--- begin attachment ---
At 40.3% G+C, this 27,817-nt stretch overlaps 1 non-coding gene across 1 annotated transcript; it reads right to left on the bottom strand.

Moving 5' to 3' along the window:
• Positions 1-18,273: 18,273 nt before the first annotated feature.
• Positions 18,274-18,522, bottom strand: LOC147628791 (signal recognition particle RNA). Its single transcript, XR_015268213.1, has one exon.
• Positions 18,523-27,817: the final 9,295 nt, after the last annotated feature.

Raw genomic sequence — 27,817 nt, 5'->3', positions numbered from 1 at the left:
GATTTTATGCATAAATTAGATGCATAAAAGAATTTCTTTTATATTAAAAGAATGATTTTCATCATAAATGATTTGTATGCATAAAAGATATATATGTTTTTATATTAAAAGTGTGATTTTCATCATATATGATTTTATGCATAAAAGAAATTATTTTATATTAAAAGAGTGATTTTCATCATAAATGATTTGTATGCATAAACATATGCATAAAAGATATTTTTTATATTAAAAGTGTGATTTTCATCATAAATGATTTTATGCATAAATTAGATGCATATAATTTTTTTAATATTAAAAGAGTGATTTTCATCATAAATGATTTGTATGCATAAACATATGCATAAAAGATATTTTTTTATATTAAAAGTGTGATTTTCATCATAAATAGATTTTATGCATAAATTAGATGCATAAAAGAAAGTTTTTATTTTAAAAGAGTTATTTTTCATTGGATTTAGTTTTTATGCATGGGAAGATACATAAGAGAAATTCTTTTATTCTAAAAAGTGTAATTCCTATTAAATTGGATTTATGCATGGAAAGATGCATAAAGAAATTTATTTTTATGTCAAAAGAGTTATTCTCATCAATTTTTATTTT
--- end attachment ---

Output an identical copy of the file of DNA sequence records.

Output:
At 40.3% G+C, this 27,817-nt stretch overlaps 1 non-coding gene across 1 annotated transcript; it reads right to left on the bottom strand.

Moving 5' to 3' along the window:
• Positions 1-18,273: 18,273 nt before the first annotated feature.
• Positions 18,274-18,522, bottom strand: LOC147628791 (signal recognition particle RNA). Its single transcript, XR_015268213.1, has one exon.
• Positions 18,523-27,817: the final 9,295 nt, after the last annotated feature.

Raw genomic sequence — 27,817 nt, 5'->3', positions numbered from 1 at the left:
GATTTTATGCATAAATTAGATGCATAAAAGAATTTCTTTTATATTAAAAGAATGATTTTCATCATAAATGATTTGTATGCATAAAAGATATATATGTTTTTATATTAAAAGTGTGATTTTCATCATATATGATTTTATGCATAAAAGAAATTATTTTATATTAAAAGAGTGATTTTCATCATAAATGATTTGTATGCATAAACATATGCATAAAAGATATTTTTTATATTAAAAGTGTGATTTTCATCATAAATGATTTTATGCATAAATTAGATGCATATAATTTTTTTAATATTAAAAGAGTGATTTTCATCATAAATGATTTGTATGCATAAACATATGCATAAAAGATATTTTTTTATATTAAAAGTGTGATTTTCATCATAAATAGATTTTATGCATAAATTAGATGCATAAAAGAAAGTTTTTATTTTAAAAGAGTTATTTTTCATTGGATTTAGTTTTTATGCATGGGAAGATACATAAGAGAAATTCTTTTATTCTAAAAAGTGTAATTCCTATTAAATTGGATTTATGCATGGAAAGATGCATAAAGAAATTTATTTTTATGTCAAAAGAGTTATTCTCATCAATTTTTATTTT